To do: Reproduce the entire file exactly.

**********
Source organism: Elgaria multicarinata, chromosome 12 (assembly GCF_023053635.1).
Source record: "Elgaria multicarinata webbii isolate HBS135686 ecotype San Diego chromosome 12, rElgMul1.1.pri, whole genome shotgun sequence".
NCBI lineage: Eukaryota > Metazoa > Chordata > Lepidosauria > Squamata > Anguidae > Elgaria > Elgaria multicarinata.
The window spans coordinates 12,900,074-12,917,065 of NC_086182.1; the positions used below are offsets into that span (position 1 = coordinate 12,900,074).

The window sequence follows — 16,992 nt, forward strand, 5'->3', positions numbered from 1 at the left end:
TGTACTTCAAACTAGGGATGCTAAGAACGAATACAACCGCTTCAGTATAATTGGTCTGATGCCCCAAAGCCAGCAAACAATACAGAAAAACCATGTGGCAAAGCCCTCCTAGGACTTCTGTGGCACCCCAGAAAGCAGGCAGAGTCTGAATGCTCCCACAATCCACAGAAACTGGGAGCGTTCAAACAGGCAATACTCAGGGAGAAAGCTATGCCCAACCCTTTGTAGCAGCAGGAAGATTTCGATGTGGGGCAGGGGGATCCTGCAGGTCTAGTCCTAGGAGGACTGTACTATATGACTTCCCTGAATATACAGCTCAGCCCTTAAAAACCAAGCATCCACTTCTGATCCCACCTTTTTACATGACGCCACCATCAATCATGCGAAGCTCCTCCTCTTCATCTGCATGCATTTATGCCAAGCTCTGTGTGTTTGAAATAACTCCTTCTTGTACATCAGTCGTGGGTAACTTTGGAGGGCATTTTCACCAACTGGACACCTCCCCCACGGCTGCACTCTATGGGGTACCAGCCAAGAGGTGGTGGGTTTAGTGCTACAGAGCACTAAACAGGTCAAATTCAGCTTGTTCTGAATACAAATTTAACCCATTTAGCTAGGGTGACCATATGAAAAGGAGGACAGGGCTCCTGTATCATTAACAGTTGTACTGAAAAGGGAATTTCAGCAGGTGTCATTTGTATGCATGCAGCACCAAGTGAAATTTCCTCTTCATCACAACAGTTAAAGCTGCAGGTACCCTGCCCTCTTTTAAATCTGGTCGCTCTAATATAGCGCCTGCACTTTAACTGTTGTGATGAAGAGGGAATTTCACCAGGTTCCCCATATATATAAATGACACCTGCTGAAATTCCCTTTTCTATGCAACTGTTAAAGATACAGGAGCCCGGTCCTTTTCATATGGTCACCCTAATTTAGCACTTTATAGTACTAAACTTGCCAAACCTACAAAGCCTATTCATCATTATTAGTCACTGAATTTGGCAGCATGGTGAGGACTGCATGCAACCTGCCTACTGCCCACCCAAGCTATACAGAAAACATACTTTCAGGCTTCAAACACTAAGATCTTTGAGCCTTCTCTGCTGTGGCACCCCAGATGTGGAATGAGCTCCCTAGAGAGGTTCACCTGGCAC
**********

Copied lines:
Source organism: Elgaria multicarinata, chromosome 12 (assembly GCF_023053635.1).
Source record: "Elgaria multicarinata webbii isolate HBS135686 ecotype San Diego chromosome 12, rElgMul1.1.pri, whole genome shotgun sequence".
NCBI lineage: Eukaryota > Metazoa > Chordata > Lepidosauria > Squamata > Anguidae > Elgaria > Elgaria multicarinata.
The window spans coordinates 12,900,074-12,917,065 of NC_086182.1; the positions used below are offsets into that span (position 1 = coordinate 12,900,074).

The window sequence follows — 16,992 nt, forward strand, 5'->3', positions numbered from 1 at the left end:
TGTACTTCAAACTAGGGATGCTAAGAACGAATACAACCGCTTCAGTATAATTGGTCTGATGCCCCAAAGCCAGCAAACAATACAGAAAAACCATGTGGCAAAGCCCTCCTAGGACTTCTGTGGCACCCCAGAAAGCAGGCAGAGTCTGAATGCTCCCACAATCCACAGAAACTGGGAGCGTTCAAACAGGCAATACTCAGGGAGAAAGCTATGCCCAACCCTTTGTAGCAGCAGGAAGATTTCGATGTGGGGCAGGGGGATCCTGCAGGTCTAGTCCTAGGAGGACTGTACTATATGACTTCCCTGAATATACAGCTCAGCCCTTAAAAACCAAGCATCCACTTCTGATCCCACCTTTTTACATGACGCCACCATCAATCATGCGAAGCTCCTCCTCTTCATCTGCATGCATTTATGCCAAGCTCTGTGTGTTTGAAATAACTCCTTCTTGTACATCAGTCGTGGGTAACTTTGGAGGGCATTTTCACCAACTGGACACCTCCCCCACGGCTGCACTCTATGGGGTACCAGCCAAGAGGTGGTGGGTTTAGTGCTACAGAGCACTAAACAGGTCAAATTCAGCTTGTTCTGAATACAAATTTAACCCATTTAGCTAGGGTGACCATATGAAAAGGAGGACAGGGCTCCTGTATCATTAACAGTTGTACTGAAAAGGGAATTTCAGCAGGTGTCATTTGTATGCATGCAGCACCAAGTGAAATTTCCTCTTCATCACAACAGTTAAAGCTGCAGGTACCCTGCCCTCTTTTAAATCTGGTCGCTCTAATATAGCGCCTGCACTTTAACTGTTGTGATGAAGAGGGAATTTCACCAGGTTCCCCATATATATAAATGACACCTGCTGAAATTCCCTTTTCTATGCAACTGTTAAAGATACAGGAGCCCGGTCCTTTTCATATGGTCACCCTAATTTAGCACTTTATAGTACTAAACTTGCCAAACCTACAAAGCCTATTCATCATTATTAGTCACTGAATTTGGCAGCATGGTGAGGACTGCATGCAACCTGCCTACTGCCCACCCAAGCTATACAGAAAACATACTTTCAGGCTTCAAACACTAAGATCTTTGAGCCTTCTCTGCTGTGGCACCCCAGATGTGGAATGAGCTCCCTAGAGAGGTTCACCTGGCAC